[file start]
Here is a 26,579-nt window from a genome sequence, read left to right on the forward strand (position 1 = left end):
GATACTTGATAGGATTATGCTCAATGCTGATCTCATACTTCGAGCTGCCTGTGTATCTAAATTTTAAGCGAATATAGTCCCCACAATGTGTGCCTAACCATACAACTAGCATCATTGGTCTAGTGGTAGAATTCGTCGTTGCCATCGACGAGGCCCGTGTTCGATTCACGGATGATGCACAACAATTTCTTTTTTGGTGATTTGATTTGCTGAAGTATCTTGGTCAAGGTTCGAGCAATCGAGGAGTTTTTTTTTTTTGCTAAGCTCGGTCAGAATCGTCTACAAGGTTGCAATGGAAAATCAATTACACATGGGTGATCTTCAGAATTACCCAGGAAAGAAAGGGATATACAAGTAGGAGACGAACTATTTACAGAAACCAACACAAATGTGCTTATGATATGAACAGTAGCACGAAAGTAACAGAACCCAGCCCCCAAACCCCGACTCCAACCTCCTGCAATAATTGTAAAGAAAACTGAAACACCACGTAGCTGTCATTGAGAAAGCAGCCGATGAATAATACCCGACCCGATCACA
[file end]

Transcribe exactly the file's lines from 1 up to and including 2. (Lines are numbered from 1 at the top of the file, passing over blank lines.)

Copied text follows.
Here is a 26,579-nt window from a genome sequence, read left to right on the forward strand (position 1 = left end):
GATACTTGATAGGATTATGCTCAATGCTGATCTCATACTTCGAGCTGCCTGTGTATCTAAATTTTAAGCGAATATAGTCCCCACAATGTGTGCCTAACCATACAACTAGCATCATTGGTCTAGTGGTAGAATTCGTCGTTGCCATCGACGAGGCCCGTGTTCGATTCACGGATGATGCACAACAATTTCTTTTTTGGTGATTTGATTTGCTGAAGTATCTTGGTCAAGGTTCGAGCAATCGAGGAGTTTTTTTTTTTTGCTAAGCTCGGTCAGAATCGTCTACAAGGTTGCAATGGAAAATCAATTACACATGGGTGATCTTCAGAATTACCCAGGAAAGAAAGGGATATACAAGTAGGAGACGAACTATTTACAGAAACCAACACAAATGTGCTTATGATATGAACAGTAGCACGAAAGTAACAGAACCCAGCCCCCAAACCCCGACTCCAACCTCCTGCAATAATTGTAAAGAAAACTGAAACACCACGTAGCTGTCATTGAGAAAGCAGCCGATGAATAATACCCGACCCGATCACA